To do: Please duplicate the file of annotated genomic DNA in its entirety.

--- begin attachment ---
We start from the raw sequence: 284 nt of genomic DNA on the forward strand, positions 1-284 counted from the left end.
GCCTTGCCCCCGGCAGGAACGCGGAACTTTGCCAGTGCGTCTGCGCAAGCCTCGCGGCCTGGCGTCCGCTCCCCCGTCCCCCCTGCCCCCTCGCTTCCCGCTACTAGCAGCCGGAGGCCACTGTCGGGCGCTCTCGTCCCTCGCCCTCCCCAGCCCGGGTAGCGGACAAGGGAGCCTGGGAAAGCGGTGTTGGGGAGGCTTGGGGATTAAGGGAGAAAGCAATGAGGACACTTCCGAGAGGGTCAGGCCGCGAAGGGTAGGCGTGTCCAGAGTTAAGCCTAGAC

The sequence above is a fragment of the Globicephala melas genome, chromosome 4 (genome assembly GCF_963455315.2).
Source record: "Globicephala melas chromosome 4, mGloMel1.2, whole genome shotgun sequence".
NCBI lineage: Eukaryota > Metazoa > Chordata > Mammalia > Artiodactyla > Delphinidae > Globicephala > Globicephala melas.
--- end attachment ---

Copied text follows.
We start from the raw sequence: 284 nt of genomic DNA on the forward strand, positions 1-284 counted from the left end.
GCCTTGCCCCCGGCAGGAACGCGGAACTTTGCCAGTGCGTCTGCGCAAGCCTCGCGGCCTGGCGTCCGCTCCCCCGTCCCCCCTGCCCCCTCGCTTCCCGCTACTAGCAGCCGGAGGCCACTGTCGGGCGCTCTCGTCCCTCGCCCTCCCCAGCCCGGGTAGCGGACAAGGGAGCCTGGGAAAGCGGTGTTGGGGAGGCTTGGGGATTAAGGGAGAAAGCAATGAGGACACTTCCGAGAGGGTCAGGCCGCGAAGGGTAGGCGTGTCCAGAGTTAAGCCTAGAC

The sequence above is a fragment of the Globicephala melas genome, chromosome 4 (genome assembly GCF_963455315.2).
Source record: "Globicephala melas chromosome 4, mGloMel1.2, whole genome shotgun sequence".
NCBI lineage: Eukaryota > Metazoa > Chordata > Mammalia > Artiodactyla > Delphinidae > Globicephala > Globicephala melas.